Mikel Arteta returns to Manchester City with Arsenal amid a much-changed football world

Spanish manager leads his team at the Etihad on Wednesday still a novice but with high expectations of ending his club's gradual decline

As Mikel Arteta first prepared for his 11th match as a Premier League manager, he made a point of thanking a mentor and friend for helping him reach this elevated stage.

It was early March, and Arteta spoke warmly of the close friendship he maintains with Pep Guardiola, whom Arteta served as deputy through a period of unprecedented success at Manchester City.

They had kept in touch after Arteta’s departure in December to take the senior job at Arsenal, Arteta said. They would talk about “life”, as well as tactics and strategy. After mid-March, they talked only about life.

Arteta tested positive for coronavirus that month. Guardiola’s mother then passed away from the effects of the disease.

Sport had little relevance then, and the Premier League, in which Arteta’s Arsenal had originally been due to play at Guardiola’s City on March 11, has since been confined to the background for 98 days because of the pandemic.

When it makes its sober, silent return on Wednesday night, a highlight will be to see Arteta in full health. He appreciates he was one of the lucky ones, a young 38-year-old who came through the virus without grave symptoms.

Arsenal’s players have learned more about Arteta during the closedown, through long conversations via small screens, as was necessary during the periods of isolation, and found him a strong communicator, perhaps a little warmer than they had anticipated, ambitious and diligent.

In career terms, there can be no haste to judge him. Arteta took charge of his first match as a manager only on December 26. He will end this season, assuming the Premier League’s ‘biosecure’ arrangements pass off successfully, with 20 league fixtures on his managerial CV.

That’s just over half a campaign. His predecessor as permanent manager, Unai Emery, lasted 51 league games. The man who guided Arsenal before that, Arsene Wenger, settled in for 22 years.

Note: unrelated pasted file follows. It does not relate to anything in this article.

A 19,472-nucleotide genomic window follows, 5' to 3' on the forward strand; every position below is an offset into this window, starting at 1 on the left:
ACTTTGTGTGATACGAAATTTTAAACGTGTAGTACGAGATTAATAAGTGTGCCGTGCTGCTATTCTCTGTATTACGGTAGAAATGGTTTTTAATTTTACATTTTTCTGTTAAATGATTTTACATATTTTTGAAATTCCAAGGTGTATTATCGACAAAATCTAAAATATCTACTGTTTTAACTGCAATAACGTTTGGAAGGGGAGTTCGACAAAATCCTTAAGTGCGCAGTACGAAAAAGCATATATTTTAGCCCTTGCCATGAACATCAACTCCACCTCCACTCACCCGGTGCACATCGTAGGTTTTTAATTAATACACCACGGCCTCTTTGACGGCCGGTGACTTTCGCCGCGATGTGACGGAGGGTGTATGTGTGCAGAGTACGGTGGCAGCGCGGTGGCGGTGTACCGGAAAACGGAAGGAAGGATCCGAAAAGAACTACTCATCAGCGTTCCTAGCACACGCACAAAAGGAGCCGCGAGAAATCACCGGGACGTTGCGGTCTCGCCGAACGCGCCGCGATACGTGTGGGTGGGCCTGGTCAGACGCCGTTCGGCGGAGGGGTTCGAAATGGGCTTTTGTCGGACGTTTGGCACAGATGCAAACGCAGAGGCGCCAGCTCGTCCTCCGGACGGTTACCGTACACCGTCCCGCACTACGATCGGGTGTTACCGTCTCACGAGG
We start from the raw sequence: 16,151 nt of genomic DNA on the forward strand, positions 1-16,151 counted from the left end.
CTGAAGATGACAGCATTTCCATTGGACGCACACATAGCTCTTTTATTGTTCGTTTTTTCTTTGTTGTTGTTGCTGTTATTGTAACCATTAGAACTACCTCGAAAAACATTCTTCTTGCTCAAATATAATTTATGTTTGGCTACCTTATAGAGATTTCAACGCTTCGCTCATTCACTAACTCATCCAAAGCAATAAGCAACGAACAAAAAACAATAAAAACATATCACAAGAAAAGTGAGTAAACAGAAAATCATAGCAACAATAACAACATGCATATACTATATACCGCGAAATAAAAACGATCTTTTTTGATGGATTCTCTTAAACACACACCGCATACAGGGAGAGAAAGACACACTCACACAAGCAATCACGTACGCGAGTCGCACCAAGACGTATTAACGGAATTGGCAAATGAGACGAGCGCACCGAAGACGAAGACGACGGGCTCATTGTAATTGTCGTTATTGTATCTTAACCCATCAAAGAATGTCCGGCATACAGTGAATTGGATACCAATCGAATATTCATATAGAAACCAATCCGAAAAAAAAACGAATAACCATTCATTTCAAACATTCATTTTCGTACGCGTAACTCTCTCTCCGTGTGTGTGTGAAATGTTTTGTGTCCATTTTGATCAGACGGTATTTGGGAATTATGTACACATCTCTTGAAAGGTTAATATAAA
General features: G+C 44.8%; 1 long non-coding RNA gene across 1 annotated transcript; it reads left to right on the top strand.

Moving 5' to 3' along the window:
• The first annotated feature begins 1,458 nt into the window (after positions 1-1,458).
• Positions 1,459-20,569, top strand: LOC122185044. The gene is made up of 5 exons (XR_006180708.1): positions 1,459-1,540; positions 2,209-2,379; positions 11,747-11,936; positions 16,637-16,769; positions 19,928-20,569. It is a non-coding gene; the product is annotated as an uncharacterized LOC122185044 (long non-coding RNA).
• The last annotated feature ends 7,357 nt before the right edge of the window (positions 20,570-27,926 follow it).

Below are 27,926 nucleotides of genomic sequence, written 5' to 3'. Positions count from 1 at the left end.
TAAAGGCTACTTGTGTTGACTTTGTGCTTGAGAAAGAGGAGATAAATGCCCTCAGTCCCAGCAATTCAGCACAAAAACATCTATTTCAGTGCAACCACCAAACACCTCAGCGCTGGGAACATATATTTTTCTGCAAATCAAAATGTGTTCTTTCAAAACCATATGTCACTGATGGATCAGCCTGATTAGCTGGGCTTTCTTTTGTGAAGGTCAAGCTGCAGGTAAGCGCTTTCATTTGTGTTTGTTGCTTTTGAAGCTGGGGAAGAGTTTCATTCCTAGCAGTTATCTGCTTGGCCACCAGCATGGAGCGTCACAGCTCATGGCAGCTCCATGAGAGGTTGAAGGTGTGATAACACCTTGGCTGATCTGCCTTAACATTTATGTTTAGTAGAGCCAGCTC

This is not a club that wants to fall into trigger-happy habits, and the fact that three different men have been in charge - Freddie Ljungberg acted as caretaker in between Emery’s departure and Arteta’s appointment - makes this a peculiar season.

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It is also season three of a hard-to-conceal decline. The last time Arsenal played in the Champions League was more than two years ago; their previous failure, before 2018, to reach the opening phase of that competition had been deep in the last century.

Arteta, a former Arsenal player, studied and knew the challenges, like the recurring brittleness of the team, the financial constraints on a club whose excellent modern stadium is built for grand European nights but needed heavy borrowing to construct.

What nobody could have foreseen is that the next month of ‘home’ fixtures at the handsome Emirates will be played in front of empty seats, a condition, in the age of the pandemic, of the Premier League resuming.

It was put to Arteta, looking ahead to Wednesday night's rescheduled return to the Etihad, that the behind-closed-doors conditions might actually ease one particular neurosis for modern Arsenal: the anxiety around away trips to the so-called ‘Big Six’.

Arsenal have not won at Liverpool, City, Manchester United, Chelsea or Tottenham Hotspur in the league for more than five years.

“Some aspects you can take advantage of,” Arteta said of spectator-free arenas. “When there is no crowd and you can’t feel the energy, the push and the drive, the intensity drops a little bit.”

A month of behind-closed-doors Bundesliga football suggests home advantage is a diminished factor.

Meanwhile, a lesson from the first two months of Arteta’s stint at Arsenal - and a run of eight matches undefeated - is that the notion of away-disadvantage for Mesut Ozil is also an idea worth challenging. Arteta has picked the enigmatic German to start more away games than Emery had taken to doing.

Arteta says there can be “no excuses” in the new normality of elite football. The break in action has had some small benefits, with Lucas Torreira and Kieran Tierney closer to full match fitness than they were in March.

The new manager will be excused if Arsenal cannot make up the eight points that separate them from fourth place. He will be even be excused if any failure to reach the next Champions League means the club’s most valuable asset, Pierre-Emerick Aubameyang, who has one more year on his contract, seeks to move elsewhere.

But Arteta will generate doubts from an impatient fanbase if there are not clear signs of growth, given the club’s bank of promising young players.

“We have some really talented boys and we will be forced to use some of them because of the amount of games,” he said.

Published: June 17, 2020 07:18 AM

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